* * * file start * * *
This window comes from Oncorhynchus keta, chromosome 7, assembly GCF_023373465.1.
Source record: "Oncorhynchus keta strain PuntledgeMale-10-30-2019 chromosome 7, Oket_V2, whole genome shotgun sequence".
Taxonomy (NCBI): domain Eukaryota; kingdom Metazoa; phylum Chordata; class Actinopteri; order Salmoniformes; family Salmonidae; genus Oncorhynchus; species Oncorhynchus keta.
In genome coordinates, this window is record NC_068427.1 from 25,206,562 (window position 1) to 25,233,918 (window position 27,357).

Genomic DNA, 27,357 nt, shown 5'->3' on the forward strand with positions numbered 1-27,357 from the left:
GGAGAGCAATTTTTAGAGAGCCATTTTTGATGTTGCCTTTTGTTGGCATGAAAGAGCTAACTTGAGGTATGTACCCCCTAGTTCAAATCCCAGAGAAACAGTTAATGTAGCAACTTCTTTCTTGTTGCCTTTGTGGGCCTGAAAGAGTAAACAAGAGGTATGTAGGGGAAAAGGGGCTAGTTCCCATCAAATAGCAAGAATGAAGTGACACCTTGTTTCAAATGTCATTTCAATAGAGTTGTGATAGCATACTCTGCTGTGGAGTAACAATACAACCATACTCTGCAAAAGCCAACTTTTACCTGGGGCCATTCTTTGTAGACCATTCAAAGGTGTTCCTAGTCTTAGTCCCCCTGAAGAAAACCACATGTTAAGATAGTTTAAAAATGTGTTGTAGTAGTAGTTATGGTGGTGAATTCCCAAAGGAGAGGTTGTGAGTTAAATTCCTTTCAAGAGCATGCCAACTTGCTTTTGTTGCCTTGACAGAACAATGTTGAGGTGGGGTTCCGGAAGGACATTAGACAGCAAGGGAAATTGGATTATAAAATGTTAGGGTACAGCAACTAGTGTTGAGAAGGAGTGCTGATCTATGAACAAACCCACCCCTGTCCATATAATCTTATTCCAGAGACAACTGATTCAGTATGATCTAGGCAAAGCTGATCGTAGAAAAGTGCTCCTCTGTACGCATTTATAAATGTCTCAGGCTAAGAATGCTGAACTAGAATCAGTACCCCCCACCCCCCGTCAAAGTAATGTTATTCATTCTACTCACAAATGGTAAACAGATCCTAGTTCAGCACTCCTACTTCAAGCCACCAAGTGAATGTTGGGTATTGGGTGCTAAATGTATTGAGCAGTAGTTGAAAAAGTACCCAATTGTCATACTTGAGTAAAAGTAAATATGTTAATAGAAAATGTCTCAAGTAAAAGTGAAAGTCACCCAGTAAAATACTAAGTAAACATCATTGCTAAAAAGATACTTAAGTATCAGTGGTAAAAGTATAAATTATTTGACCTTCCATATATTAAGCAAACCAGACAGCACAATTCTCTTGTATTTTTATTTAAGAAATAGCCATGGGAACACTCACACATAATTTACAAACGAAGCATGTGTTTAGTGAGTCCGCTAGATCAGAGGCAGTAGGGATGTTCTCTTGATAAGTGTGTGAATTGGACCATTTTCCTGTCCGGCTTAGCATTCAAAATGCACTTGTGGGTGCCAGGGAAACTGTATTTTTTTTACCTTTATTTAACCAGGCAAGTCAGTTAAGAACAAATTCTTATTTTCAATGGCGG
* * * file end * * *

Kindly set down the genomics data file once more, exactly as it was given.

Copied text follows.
This window comes from Oncorhynchus keta, chromosome 7, assembly GCF_023373465.1.
Source record: "Oncorhynchus keta strain PuntledgeMale-10-30-2019 chromosome 7, Oket_V2, whole genome shotgun sequence".
Taxonomy (NCBI): domain Eukaryota; kingdom Metazoa; phylum Chordata; class Actinopteri; order Salmoniformes; family Salmonidae; genus Oncorhynchus; species Oncorhynchus keta.
In genome coordinates, this window is record NC_068427.1 from 25,206,562 (window position 1) to 25,233,918 (window position 27,357).

Genomic DNA, 27,357 nt, shown 5'->3' on the forward strand with positions numbered 1-27,357 from the left:
GGAGAGCAATTTTTAGAGAGCCATTTTTGATGTTGCCTTTTGTTGGCATGAAAGAGCTAACTTGAGGTATGTACCCCCTAGTTCAAATCCCAGAGAAACAGTTAATGTAGCAACTTCTTTCTTGTTGCCTTTGTGGGCCTGAAAGAGTAAACAAGAGGTATGTAGGGGAAAAGGGGCTAGTTCCCATCAAATAGCAAGAATGAAGTGACACCTTGTTTCAAATGTCATTTCAATAGAGTTGTGATAGCATACTCTGCTGTGGAGTAACAATACAACCATACTCTGCAAAAGCCAACTTTTACCTGGGGCCATTCTTTGTAGACCATTCAAAGGTGTTCCTAGTCTTAGTCCCCCTGAAGAAAACCACATGTTAAGATAGTTTAAAAATGTGTTGTAGTAGTAGTTATGGTGGTGAATTCCCAAAGGAGAGGTTGTGAGTTAAATTCCTTTCAAGAGCATGCCAACTTGCTTTTGTTGCCTTGACAGAACAATGTTGAGGTGGGGTTCCGGAAGGACATTAGACAGCAAGGGAAATTGGATTATAAAATGTTAGGGTACAGCAACTAGTGTTGAGAAGGAGTGCTGATCTATGAACAAACCCACCCCTGTCCATATAATCTTATTCCAGAGACAACTGATTCAGTATGATCTAGGCAAAGCTGATCGTAGAAAAGTGCTCCTCTGTACGCATTTATAAATGTCTCAGGCTAAGAATGCTGAACTAGAATCAGTACCCCCCACCCCCCGTCAAAGTAATGTTATTCATTCTACTCACAAATGGTAAACAGATCCTAGTTCAGCACTCCTACTTCAAGCCACCAAGTGAATGTTGGGTATTGGGTGCTAAATGTATTGAGCAGTAGTTGAAAAAGTACCCAATTGTCATACTTGAGTAAAAGTAAATATGTTAATAGAAAATGTCTCAAGTAAAAGTGAAAGTCACCCAGTAAAATACTAAGTAAACATCATTGCTAAAAAGATACTTAAGTATCAGTGGTAAAAGTATAAATTATTTGACCTTCCATATATTAAGCAAACCAGACAGCACAATTCTCTTGTATTTTTATTTAAGAAATAGCCATGGGAACACTCACACATAATTTACAAACGAAGCATGTGTTTAGTGAGTCCGCTAGATCAGAGGCAGTAGGGATGTTCTCTTGATAAGTGTGTGAATTGGACCATTTTCCTGTCCGGCTTAGCATTCAAAATGCACTTGTGGGTGCCAGGGAAACTGTATTTTTTTTACCTTTATTTAACCAGGCAAGTCAGTTAAGAACAAATTCTTATTTTCAATGGCGG